Whiplash Compensation Claims
Whiplash is the non medical term used to describe a range of injuries sustained to the neck by sudden extension of the neck. Whiplash is typically associated with vehicular accidents, especially when the vehicle has been hit in the rear, although whiplash can be suffered from many other causes including sports injury, a hit to the head from a falling object and an assault. Before the invention of vehicles, whiplash was called railroad spine as such injuries were suffered as a result of train accidents.
There are four phases to whiplash and include the initial position, retraction, extension and rebound. During the initial phase there is no force on the neck. Whiplash occurs during the retraction phase when there is unusual loading of the soft tissue. During the extension phase, the entire neck and head extends, but is limited by the head restraint. The rebound phase is the result of the other three phases.
Symptoms of whiplash are soreness, swelling and stiffness of the neck. The victim usually cannot move their head or can only move it with a pain and difficulty. The victim may also suffer pain and aching in the back as well as the neck, and the shoulders. The victim may also feel the sensation of pins and needles and headaches. Whiplash is usually confined to the spinal area and the areas most commonly affected are the neck and middle of the spine. The symptoms of whiplash may appear immediately, but most of the time whiplash symptoms are not felt for days afterwards.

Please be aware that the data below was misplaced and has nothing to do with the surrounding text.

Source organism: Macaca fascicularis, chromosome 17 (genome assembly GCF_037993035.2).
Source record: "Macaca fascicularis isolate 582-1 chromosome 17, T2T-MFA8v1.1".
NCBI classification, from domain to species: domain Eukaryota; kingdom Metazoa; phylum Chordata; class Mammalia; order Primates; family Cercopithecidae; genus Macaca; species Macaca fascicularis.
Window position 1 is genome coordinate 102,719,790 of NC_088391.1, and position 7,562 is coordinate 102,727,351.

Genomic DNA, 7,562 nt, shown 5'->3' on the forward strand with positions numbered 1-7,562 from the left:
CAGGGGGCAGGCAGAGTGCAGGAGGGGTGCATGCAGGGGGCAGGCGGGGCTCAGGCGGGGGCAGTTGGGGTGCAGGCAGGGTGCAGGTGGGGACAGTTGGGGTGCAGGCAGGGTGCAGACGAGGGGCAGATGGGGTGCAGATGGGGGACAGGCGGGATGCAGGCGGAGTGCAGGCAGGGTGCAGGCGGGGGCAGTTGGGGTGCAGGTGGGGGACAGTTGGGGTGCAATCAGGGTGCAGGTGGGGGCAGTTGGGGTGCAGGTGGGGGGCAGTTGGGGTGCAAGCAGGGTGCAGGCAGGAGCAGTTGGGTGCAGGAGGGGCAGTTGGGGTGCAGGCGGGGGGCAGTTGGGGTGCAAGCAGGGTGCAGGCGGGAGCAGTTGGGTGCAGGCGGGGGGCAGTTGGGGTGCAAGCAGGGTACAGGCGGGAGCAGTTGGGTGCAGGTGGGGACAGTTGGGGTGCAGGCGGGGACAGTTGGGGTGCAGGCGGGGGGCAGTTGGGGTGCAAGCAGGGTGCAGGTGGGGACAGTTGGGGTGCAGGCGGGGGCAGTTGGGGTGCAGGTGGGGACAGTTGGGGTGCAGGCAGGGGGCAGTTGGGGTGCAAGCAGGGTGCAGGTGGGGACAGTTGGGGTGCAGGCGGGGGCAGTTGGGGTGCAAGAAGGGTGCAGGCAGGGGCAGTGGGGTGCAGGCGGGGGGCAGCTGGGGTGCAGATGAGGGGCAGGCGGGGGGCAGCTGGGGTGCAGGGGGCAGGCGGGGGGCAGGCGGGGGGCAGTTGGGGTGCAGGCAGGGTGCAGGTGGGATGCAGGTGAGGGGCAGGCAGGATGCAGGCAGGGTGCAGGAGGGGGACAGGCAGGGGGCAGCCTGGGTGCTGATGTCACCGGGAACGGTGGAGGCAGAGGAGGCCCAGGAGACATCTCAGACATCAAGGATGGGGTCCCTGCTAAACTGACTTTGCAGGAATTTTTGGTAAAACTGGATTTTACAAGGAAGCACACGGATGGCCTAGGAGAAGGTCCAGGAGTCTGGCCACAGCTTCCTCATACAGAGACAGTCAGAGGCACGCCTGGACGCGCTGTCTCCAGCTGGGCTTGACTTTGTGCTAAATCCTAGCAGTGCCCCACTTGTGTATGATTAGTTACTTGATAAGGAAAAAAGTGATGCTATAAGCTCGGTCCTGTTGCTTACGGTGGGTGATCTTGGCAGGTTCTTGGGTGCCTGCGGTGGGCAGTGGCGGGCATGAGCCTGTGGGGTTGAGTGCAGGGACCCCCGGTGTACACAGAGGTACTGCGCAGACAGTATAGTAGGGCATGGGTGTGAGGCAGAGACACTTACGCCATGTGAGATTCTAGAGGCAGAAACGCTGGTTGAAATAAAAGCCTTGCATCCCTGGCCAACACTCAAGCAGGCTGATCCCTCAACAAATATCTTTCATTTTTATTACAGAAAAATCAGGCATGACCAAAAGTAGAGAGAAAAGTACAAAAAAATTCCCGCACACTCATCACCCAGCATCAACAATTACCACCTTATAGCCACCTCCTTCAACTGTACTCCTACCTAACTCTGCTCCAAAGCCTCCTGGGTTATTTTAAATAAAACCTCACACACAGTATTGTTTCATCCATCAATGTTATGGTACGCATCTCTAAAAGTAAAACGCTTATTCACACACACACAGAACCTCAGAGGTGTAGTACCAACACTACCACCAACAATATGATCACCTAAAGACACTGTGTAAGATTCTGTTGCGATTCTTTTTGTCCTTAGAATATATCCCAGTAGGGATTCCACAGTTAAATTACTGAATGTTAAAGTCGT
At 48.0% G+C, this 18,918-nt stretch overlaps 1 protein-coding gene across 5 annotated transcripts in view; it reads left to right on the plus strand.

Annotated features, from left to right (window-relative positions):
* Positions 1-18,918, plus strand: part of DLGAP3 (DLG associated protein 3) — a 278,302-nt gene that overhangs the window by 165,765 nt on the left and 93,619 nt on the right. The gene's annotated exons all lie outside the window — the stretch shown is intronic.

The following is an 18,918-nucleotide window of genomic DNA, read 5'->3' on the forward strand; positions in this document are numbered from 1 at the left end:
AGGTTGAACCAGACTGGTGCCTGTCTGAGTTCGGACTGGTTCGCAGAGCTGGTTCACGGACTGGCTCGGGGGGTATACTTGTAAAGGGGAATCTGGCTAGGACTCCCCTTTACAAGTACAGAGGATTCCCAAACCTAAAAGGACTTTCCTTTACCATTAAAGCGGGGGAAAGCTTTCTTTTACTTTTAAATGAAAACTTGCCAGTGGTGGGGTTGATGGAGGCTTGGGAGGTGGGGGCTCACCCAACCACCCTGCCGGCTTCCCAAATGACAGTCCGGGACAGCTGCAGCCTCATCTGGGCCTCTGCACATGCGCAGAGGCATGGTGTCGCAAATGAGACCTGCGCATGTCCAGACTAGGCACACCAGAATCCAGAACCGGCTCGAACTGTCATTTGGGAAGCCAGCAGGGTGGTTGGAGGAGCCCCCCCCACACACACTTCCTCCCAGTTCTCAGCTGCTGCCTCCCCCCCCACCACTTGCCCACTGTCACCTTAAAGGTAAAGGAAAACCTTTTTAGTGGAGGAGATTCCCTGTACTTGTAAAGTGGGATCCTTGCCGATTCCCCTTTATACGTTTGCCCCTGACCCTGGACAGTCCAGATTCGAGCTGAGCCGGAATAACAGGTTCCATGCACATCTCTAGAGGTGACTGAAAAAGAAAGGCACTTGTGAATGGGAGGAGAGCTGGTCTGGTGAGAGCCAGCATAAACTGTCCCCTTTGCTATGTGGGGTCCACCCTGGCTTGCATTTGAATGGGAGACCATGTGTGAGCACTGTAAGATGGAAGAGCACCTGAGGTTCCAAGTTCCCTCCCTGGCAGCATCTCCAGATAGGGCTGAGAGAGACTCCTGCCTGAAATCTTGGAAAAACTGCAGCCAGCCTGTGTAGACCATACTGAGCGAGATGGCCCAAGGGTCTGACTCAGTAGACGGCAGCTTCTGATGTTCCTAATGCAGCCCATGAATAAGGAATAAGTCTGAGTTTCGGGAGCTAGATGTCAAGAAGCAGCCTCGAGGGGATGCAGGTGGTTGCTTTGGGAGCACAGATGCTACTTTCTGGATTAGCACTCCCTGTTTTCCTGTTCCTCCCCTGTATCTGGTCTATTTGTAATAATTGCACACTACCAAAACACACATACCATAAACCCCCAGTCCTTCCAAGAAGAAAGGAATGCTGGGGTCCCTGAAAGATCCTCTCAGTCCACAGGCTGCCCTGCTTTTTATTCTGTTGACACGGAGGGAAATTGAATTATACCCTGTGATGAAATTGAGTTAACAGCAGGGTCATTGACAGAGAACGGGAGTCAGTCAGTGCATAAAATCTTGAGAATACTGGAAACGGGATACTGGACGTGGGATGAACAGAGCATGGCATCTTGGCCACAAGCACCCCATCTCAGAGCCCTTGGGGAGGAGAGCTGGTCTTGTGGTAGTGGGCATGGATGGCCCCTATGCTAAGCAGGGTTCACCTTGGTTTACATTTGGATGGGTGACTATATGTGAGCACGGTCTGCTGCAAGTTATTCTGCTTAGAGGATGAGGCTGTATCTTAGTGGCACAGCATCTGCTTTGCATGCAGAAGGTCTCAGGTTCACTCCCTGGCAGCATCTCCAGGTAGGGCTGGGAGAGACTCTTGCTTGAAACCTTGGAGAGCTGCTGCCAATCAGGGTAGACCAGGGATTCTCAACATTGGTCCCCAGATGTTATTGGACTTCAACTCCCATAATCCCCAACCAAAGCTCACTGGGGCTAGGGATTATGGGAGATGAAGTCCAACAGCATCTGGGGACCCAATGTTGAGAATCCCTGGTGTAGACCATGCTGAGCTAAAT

Whiplash is diagnosed with an inspection to the head for signs of trauma, including abrasions, cuts and bruises, testing for pain by pressing on certain areas of the neck and moving the head up and down and side to side. The doctor may also order xrays and a CAT scan to rule out broken or fractured bones. If pain is present, along with tenderness, pain and swelling, a diagnosis of whiplash will be made.
Once a whiplash diagnosis has been made, the victim may file for compensation. Whiplash usually means time away from work and the use of a medical device such as a neck brace until the symptoms subside. Whiplash compensation claims, also known as nuisance claims, can cover lost wages and pain and suffering, as well as medical expenses not covered by health insurance. The victim will have to submit copies of medical records, the results of any tests performed and a written diagnosis from the attending doctor.